• Loyhret or magic, the service of purhret, spiritual powers. Uytai institutionalized the operation of magic more than any other Almean nation.
  • The Purpau or Reform movement, which became predominant in the restored Uytai of the 2700s. It was chiefly interested in pragmatic improvements, social consensus, and able administration. It attempted to thread a moderate path between the rigidities of Swolan and the provocations of Hyemsur.
  • The religion of the is polytheistic, but its (mostly female) deities don’t have portfolios so much as personalities: cheerful and helpful Ŋisú; ambitious and haughty Jíŋ; sullen and withdrawn Tɔ̀; malicious betrayer . There is a fundamental division between the dòŋǎ, the world of death, our world, and nɔŋǎ, the spirit world; shamans are useful bridges between them. The principal philosophic schools are:
  • Hǎełó, the pragmatic or rationalist school; it seeks to be guided by reason, law, and practicality, and though it accepts the spiritual world it attempts to deal with it by strict ritual.
  • Nàłó, the interiorist or skeptical school, founded by Lady Tâɔnà of Mɔłɔsɔu. It emphasizes intuition, feeling, individuality, and direct experience; it considers the spiritual world to be freely available to all once rationalist inhibitions are overcome.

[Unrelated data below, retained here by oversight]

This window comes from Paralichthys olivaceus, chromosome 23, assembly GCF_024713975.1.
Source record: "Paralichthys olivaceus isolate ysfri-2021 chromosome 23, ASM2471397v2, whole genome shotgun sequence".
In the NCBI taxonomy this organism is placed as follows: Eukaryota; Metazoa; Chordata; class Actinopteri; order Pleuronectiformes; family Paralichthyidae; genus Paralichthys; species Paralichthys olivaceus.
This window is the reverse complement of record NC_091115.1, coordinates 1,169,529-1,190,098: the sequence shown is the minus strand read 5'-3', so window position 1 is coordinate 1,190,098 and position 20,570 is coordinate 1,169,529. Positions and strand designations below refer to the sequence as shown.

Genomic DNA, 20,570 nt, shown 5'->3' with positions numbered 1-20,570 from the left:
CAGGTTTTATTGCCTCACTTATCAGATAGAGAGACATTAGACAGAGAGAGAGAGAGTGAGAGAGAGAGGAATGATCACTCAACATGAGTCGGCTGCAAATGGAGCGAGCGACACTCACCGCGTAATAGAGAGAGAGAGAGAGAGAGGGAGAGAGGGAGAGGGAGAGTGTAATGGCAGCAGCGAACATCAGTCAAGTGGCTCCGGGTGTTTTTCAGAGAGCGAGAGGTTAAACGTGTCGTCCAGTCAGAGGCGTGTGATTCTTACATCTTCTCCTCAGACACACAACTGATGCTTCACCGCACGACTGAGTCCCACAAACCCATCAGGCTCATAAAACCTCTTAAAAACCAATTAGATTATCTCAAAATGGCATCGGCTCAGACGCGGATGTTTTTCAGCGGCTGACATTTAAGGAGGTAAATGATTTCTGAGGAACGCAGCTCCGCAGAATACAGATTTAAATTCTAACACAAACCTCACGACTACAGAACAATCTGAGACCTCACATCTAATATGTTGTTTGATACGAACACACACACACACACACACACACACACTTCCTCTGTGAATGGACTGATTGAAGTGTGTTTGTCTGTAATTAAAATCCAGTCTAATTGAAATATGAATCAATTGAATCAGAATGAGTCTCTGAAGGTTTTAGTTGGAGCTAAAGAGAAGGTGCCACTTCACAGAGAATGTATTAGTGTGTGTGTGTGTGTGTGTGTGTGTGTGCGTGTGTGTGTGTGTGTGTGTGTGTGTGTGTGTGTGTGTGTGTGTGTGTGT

• Trɛ̌słó, the individualistic or attainment school, whose focus is individual betterment with little thought to social good. It’s somewhat notorious for being the avowed belief system of the Mauraŋ pirates.
  • In addition Hyemsur has spread to the Bé.
  • The Itsenic and Dnetic peoples believe in animal spirits (Itsenic jagoskamadkwe); shamans (maniʔjinkwe) would seek out a particular spirit to be their own mentor and companion. The story of Bečagbi offers a portrait of Itsenic religion as well as its influence on Uytainese magic. The Mnesean peoples have their own form of shamanism, as seen in the story of Ȟmeŋ; however, their shamans do not associate with particular spirits.
  • The Kereminthic peoples of eastern Arcél, influenced by the iliu, believe in one god, whose different faces become the gods of their polytheistic neighbors. They disdain common religious activities, however; enlightenment and visions are to be sought alone.

Nonhuman religions

  • The iliu are monotheists; they have taught their beliefs to the Cuzeians, the Qaraus, and the Kemic peoples; the resulting belief systems are similar but hardly identical.
  • It’s assumed that Gelalhát is an adaptation of whatever the ktuvoks believe— at least in terms of morality and metaphysics. The ktuvoks at least claim to worship Gelalh, though this may also be a ploy to induce humans to do the same.
  • The flaids of Flora used to have a polytheistic system of their own, but converted to Irreanism, devised by the sage Irrean, who described a cosmic, unending struggle between good and evil, in whcih every action matters and every being must choose sides. Strictly speaking this choice is purely arbitrary, though Irreanism as a religion is a commitment to good. Irreanism has spread to some humans in Eretald.
  • The elcari worship Khemthu-Nôr, the First Spirit, but have no public worship and little theology. Their god is considered the source of morality and is described as building the world; there are rites of appeasement and thanksgiving, but these take little time. The elcari are never zealous and seem to have little to say about Khemthu-Nôr, though they are quite uninterested in human (or iliu) religions.